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Legalization

Jose Antonio Vargas

Year Released: 2012

SB 1070 Enforcement Will NOT Be Uniform

Published on Tue, Jul 27, 2010

The procedures followed by individual police agencies are not dictated by the board or the governor, however, and as a new study by the Immigration Policy Center shows there will be a wide variety of enforcement policies within Arizona, even with the law’s heavy-handed language about officers being required to do one thing or another and citizens being able to sue those they don’t believe to be enforcing the law.

Published in the Arizona Republic

Deferred Action for Childhood Arrivals

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Published On: Wednesday, November 18, 2015 | Download File

Freedom, Fairness, & Equality

In this guided presentation, student will wrestle with the essential question: how deep is our commitment to life, liberty, and the pursuit of happiness?  They will learn about five historical examples of restrictive immigration law and policy and apply essential teachings of Dr. King in order to understand the value of youth civic engagement.
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Year Released: 2015

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Births to Illegal Immigrants Are Studied

Published on Wed, Aug 11, 2010

Some researchers noted that the Pew figures did not identify families where both parents were illegal immigrants. “If anything, the Pew report highlights how complicated this issue is, given that so many unauthorized immigrants live in families that include U.S. citizens and legal immigrants,” said Michele Waslin, senior policy analyst for the Immigration Policy Center, a group that supports legalization for illegal immigrants.

Published in the New York Times

Defense of Marriage Act (DOMA)

Tell the LAC about your DOMA (Defense of Marriage Act) cases

AIC’s Legal Action Center is interested in hearing about pending immigration cases that involve the validity of a marriage involving a lesbian or gay foreign national.  Please tell us about any case in which relief from removal hinges upon a qualifying spouse who is a lesbian or gay foreign national or any case in which an application for an immigration benefit (such as an I-130) hinges on recognition of a marriage involving a lesbian or gay foreign national.  Reply if you have a case that currently is pending:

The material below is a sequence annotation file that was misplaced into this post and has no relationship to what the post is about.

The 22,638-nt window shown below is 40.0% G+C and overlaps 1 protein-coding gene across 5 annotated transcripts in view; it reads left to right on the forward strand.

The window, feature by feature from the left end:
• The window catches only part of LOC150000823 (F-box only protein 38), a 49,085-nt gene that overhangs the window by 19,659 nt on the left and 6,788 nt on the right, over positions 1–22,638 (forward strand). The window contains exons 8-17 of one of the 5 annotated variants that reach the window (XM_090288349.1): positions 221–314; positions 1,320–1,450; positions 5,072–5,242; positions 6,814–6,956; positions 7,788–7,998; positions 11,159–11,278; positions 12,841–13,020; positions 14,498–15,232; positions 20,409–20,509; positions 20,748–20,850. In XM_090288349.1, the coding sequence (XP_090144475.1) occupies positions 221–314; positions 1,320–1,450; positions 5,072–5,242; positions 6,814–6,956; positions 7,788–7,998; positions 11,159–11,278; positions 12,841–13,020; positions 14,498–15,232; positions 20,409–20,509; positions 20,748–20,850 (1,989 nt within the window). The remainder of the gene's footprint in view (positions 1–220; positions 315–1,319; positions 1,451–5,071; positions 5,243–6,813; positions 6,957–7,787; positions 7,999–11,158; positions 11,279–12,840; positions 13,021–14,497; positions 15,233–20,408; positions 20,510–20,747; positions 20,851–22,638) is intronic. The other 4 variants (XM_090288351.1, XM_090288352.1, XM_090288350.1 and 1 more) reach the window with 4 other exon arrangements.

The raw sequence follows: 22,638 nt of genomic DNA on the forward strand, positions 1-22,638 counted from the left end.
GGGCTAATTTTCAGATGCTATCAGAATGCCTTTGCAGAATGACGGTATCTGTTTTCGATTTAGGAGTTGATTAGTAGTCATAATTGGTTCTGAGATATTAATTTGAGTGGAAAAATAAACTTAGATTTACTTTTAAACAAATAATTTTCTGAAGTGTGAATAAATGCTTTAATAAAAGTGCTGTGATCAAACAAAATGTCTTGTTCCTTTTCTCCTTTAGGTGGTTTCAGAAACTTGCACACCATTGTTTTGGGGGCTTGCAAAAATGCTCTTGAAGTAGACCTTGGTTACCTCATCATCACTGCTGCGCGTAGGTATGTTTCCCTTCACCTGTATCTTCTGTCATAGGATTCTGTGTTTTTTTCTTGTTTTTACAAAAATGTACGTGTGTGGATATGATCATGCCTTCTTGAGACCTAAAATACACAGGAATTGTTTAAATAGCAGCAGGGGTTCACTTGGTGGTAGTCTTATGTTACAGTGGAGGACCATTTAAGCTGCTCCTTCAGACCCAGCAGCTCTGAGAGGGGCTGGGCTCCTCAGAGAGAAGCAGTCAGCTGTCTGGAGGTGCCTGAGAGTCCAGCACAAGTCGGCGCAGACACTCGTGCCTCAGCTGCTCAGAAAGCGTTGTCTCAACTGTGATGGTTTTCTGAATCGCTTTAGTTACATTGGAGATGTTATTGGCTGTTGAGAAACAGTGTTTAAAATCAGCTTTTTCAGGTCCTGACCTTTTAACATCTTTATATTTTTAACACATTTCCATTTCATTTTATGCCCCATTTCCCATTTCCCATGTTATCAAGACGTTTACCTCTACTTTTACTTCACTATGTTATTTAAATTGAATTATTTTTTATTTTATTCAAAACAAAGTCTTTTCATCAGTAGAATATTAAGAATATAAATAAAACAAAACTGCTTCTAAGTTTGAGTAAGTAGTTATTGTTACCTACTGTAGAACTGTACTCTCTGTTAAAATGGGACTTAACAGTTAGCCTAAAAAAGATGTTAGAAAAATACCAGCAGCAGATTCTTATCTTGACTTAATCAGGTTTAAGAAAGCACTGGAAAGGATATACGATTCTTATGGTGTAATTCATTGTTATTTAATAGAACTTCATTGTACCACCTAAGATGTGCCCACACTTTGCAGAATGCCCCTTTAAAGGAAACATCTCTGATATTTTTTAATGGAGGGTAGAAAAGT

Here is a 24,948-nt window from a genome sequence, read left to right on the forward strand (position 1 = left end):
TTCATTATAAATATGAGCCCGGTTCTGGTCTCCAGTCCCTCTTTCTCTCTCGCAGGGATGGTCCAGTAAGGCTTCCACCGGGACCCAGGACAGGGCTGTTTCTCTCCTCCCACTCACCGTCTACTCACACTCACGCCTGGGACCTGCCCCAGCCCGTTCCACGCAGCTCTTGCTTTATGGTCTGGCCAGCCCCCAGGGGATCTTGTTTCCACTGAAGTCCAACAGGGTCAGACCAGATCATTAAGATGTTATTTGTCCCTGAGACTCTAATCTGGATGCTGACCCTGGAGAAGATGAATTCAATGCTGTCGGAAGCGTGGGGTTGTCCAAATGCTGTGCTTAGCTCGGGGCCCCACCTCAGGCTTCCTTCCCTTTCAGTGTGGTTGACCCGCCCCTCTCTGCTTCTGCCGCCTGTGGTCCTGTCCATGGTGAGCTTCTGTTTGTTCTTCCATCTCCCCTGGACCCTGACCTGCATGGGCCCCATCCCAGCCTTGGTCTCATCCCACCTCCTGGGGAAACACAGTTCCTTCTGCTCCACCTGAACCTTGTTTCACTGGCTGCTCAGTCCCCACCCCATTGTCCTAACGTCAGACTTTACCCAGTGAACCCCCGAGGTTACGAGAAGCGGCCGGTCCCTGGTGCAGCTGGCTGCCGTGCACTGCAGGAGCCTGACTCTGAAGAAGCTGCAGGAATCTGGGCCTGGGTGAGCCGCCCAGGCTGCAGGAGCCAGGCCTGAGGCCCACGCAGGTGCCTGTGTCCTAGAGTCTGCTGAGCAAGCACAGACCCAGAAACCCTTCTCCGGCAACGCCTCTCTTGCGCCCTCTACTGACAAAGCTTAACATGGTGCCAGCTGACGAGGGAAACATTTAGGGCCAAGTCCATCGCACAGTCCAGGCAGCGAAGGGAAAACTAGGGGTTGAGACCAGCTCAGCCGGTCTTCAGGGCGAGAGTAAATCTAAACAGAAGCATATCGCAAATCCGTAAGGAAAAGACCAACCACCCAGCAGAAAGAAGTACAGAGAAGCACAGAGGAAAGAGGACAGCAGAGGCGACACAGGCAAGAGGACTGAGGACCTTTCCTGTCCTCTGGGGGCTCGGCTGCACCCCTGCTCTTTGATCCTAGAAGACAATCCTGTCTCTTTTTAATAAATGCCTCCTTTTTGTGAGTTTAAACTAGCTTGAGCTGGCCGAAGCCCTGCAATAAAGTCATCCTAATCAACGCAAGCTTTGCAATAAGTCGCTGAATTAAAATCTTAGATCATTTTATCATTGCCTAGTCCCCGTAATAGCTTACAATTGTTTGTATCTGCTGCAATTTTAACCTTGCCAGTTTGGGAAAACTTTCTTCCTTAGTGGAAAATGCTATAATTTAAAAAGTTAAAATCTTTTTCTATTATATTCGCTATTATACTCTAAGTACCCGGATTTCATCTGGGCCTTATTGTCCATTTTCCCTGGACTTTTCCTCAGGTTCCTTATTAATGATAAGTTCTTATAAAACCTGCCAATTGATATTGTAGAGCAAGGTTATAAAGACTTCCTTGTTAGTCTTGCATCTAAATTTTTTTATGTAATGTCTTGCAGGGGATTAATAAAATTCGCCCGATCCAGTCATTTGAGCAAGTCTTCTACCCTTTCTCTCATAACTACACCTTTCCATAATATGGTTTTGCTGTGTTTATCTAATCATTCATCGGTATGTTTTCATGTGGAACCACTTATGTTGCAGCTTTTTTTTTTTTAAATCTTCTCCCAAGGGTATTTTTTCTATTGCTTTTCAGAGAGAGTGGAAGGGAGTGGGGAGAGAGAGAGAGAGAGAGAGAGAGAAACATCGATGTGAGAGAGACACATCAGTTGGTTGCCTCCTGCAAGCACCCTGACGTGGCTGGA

• in federal court (either district court or the court of appeals);
  • before the BIA or an IJ; or
  • before USCIS

Please tell us the status of the case, what decisions have been made on the case, and whether the adjudicator has agreed to hold the case in abeyance until the constitutionality of the Defense of Marriage Act (DOMA) is resolved by the courts or until there is further action by the BIA in Matter of Dorman, 25 I&N Dec. 485 (Attorney General 2011).    

Please send your responses to clearinghouse@immcouncil.org.

In cooperation with Immigration Equality, the National Immigration Project and Northwest Immigrant Rights Project, we are interested in assessing the status of pending cases and exploring possible remedies. 

Also, if you are interested in developments that relate to lesbian or gay marriages (and many other LGBT issues) please join the GLIG (LGBT interest group) of AILA.   You can sign up by clicking “View and Change Listservs” on your MyAILA page.)

Thank you!

In defense of the failed Dream Act immigration bill

Published on Mon, Sep 27, 2010

The Immigration Policy Center writes:

Acknowledging the large numbers of illegal Europeans in the U.S., the government devised ways for them to remain in the U.S. legally. *Deserving* illegal European immigrants could benefit from various programs and legalize their status. The 1929 Registry Act allowed *honest law-abiding alien[s] who may be in the country under some merely technical irregularity* to register as permanent residents for a fee of $20 if they could prove they had lived in the U.S. since 1921 and were of *good moral character.* Roughly 115,000 immigrants registered between 1930 and 1940—80% were European or Canadian. Between 1925 and 1965, 200,000 illegal Europeans legalized their status through the Registry Act, through *pre-examination*—a process that allowed them to leave the U.S. voluntarily and re-enter legally with a visa (a *touch-back* program)—or through discretionary rules that allowed immigration officials to suspend deportations in *meritorious* cases. Approximately 73% of those benefitting from suspension of deportation were Europeans (mostly Germans and Italians).

Published in the Washington Times

Litigation Clearinghouse Newsletter Vol. 4, No. 4

This issue covers a class action brought by religious workers seeking to file visa petitions and adjustment of status applications concurrently, circuit court decisions addressing IJ denials of continuances, updated AILF Litigation Issue Pages, a Favorable Fifth Circuit decision on the FTCA, and a new Eighth Circuit resource for litigators.

Published On: Thursday, March 26, 2009 | Download File